Dec 01 2015
Mr. President, I rise today to pay tribute to Governor Olene Walker, Utah’s 15th Governor, who passed away on Saturday November 28, 2015 at the age of 85. She was the first woman to serve as Utah’s Governor, worked as Lieutenant Governor for over 11 years and was a member of the Utah legislature for eight years. Olene Walker will be remembered and revered by Utahns - not because of the many "firsts" she pioneered in politics - but for her commitment to leave a legacy of public, and more importantly, private service based on principles that truly last. Olene Walker’s life and career were centered in the principles of life-long learning, selfless service and making a difference through civil discourse and meaningful dialogue.
Governor Walker believed that the best way to open a mind was to open a book. Immediately upon becoming governor she launched her “Read with a Child” program – focused on getting adults to read with a child for 20 minutes every day. She knew that 20 minutes of daily reading would not only transform children across the state by getting them to read at or above grade-level, but would transport them to magical places, big ideas and brighter futures. Because she became governor at the age of 73, and as a grandmother, I think she also recognized that 20 minutes of reading with a child would inspire the adults in the State of Utah as well. Governor Walker was never far from a book, or a group of children to read to, often choosing her personal favorite from Dr. Seuss, “Oh the Places You’ll Go.” Governor Walker went many places in her public service but sent thousands and thousands of Utah children on adventures never to be forgotten in the wonderful world of good books. She was living proof that books expand the mind and that a mind expanded, especially the mind of a child, could never return to its original state. I was inspired when reading her obituary that the last line, in typical Olene Walker style, stated, “In lieu of flowers, please read with a child.” Her commitment to the principle of life-long learning is a legacy in and of itself.
Governor Walker also understood that it didn’t really matter where she served, but how she served. Whether working along side her husband in the family snack business, in the legislature or Governor’s office, Olene Walker knew that her time on this earth would never be measured by the titles she held but by the impact and influence she had on others. She understood and lived the adage, “We are to live our lives not by days, but by deeds, not by seasons, but by service.” After leaving the Governor’s mansion she participated in literacy forums, served an LDS mission with husband in New York and at an age when most people slow down, Olene Walker took on a new and many would say, “daunting,” challenge of leading dozens of 3-11 year-old children for two hours every Sunday in her LDS congregation. Governor Walker served with confidence, charisma and a charm that was elevating and enlightening. National political players, rural farmers, business executives and children were inspired by her energetic approach and responded to her invitation to engage because they sensed that what they were about to experience was not about Governor Walker – it was about them. In an age of ego maniacs and narcissists Olene Walker’s example of selfless service in high office is a model for all to follow.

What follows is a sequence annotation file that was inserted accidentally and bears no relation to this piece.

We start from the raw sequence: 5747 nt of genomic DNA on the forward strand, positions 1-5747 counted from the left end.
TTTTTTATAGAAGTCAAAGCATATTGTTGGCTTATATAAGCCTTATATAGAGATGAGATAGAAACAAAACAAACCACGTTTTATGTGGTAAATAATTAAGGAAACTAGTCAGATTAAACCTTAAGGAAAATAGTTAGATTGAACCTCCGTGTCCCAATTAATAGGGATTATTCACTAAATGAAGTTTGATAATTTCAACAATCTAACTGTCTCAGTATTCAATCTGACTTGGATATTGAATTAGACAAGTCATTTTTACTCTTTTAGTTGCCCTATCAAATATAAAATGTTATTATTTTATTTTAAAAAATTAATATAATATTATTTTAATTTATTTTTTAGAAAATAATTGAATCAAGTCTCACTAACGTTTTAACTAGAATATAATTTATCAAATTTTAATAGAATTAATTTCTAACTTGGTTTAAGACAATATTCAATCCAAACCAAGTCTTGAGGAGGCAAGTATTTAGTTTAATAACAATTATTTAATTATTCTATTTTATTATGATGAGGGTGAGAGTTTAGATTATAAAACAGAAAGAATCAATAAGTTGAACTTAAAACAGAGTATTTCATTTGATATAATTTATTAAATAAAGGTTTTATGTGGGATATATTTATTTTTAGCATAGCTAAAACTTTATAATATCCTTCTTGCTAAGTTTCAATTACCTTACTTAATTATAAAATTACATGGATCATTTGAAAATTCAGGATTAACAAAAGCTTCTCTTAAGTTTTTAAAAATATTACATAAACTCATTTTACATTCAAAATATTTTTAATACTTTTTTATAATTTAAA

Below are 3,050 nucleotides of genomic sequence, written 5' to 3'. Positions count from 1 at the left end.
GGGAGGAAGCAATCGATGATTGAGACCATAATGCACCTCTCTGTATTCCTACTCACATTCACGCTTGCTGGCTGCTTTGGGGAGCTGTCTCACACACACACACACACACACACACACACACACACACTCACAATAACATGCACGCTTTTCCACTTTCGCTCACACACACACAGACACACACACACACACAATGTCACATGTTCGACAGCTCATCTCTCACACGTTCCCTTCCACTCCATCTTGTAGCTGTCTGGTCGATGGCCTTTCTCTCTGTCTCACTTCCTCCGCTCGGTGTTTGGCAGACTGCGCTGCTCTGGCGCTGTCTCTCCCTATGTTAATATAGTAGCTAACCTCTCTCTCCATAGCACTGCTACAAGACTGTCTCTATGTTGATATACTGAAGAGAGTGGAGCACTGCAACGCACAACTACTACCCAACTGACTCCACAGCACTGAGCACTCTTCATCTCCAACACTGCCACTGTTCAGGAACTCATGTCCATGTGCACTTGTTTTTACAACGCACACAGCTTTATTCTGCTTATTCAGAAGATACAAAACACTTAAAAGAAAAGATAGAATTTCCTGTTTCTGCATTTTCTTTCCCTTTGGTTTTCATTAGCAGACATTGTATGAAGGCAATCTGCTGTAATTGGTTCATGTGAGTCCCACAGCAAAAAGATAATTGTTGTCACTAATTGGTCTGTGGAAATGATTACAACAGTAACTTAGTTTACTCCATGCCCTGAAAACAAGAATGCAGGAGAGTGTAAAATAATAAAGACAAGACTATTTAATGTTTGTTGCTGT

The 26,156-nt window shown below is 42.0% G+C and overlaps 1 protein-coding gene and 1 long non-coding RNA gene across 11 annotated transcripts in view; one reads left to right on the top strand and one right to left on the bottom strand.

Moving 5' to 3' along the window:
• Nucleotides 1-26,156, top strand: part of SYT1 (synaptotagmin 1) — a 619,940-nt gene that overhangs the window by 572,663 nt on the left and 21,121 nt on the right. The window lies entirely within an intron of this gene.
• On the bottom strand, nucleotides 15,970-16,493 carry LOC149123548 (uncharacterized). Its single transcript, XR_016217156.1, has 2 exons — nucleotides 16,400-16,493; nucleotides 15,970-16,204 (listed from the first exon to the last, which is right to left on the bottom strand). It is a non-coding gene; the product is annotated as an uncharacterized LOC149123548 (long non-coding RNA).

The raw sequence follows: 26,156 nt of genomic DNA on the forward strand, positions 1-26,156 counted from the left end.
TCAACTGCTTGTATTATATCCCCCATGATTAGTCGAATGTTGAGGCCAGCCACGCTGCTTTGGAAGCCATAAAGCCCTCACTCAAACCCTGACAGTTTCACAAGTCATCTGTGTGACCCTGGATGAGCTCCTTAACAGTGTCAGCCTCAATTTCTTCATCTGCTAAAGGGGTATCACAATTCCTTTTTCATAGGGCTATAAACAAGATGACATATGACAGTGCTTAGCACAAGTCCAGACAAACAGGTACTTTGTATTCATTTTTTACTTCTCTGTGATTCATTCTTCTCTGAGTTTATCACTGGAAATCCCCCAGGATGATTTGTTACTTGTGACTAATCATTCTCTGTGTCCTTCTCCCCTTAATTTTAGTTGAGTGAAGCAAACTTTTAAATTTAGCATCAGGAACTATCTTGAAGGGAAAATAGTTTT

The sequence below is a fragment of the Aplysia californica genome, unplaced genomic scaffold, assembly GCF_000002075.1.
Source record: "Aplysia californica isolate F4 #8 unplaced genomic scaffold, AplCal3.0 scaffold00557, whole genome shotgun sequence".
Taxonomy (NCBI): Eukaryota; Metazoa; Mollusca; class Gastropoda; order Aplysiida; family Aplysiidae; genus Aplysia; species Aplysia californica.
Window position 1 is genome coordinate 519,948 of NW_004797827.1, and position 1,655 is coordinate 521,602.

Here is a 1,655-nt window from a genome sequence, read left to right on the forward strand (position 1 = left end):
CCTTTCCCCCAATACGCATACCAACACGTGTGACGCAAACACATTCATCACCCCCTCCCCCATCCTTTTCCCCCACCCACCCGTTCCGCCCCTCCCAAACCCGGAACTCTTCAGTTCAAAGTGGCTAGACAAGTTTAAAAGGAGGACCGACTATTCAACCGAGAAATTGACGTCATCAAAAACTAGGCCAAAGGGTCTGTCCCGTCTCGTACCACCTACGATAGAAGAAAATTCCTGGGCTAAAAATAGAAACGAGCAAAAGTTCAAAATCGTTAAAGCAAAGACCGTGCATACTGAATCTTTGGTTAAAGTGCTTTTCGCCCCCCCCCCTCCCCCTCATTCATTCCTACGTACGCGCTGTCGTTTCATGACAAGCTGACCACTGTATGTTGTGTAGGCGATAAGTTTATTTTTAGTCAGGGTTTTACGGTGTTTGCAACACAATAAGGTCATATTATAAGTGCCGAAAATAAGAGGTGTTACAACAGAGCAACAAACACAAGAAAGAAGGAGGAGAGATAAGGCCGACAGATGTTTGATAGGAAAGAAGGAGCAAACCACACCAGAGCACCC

Governor Walker also understood the principle that mean-spirited arguments produce little while meaningful dialogue creates much. She was known for her disarming style and her ability to pull people into a conversation. She believed and lived by a motto my offices is committed to – that the solution to any, and every problem, begins when someone says, “Let’s talk about it.” Olene Walker challenged political candidates, elected officials of both parties and young people in particular to transcend the talk-radio style bombast and personal attacks in favor of civil, serious and substantive discussions. The Olene S. Walker Institute of Politics and Public Service, at her beloved Weber State University, is a testament to her commitment to make a difference through more meaningful and deeper dialogue.
A picture taken of Olene Walker taken inside the Governor’s mansion contains an interesting image that illuminates much of what Olene Walker was really all about. Resting on a desk in the background of the picture is a statue of a vibrant, energetic, pioneering Brigham Young – he is walking swiftly, leading with staff in hand, eyes set on a bright future as he began the audacious endeavor of being the first to establish a lasting society in the tops of the rocky mountains. In the picture, the statue of Brigham Young almost appears to be trying to keep up with Governor Walker. Only Olene Walker could get a trailblazing Brigham to pick up the pace. Governor Walker likewise was a pioneer and trailblazer – moving swiftly, leading, with a clear vision of a better society – guided by her principles of life-long learning, selfless service and civil dialogue. Her life of many firsts will be celebrated and emulated for generations to come because it was founded on, and inspired by, such principles – principles which truly last.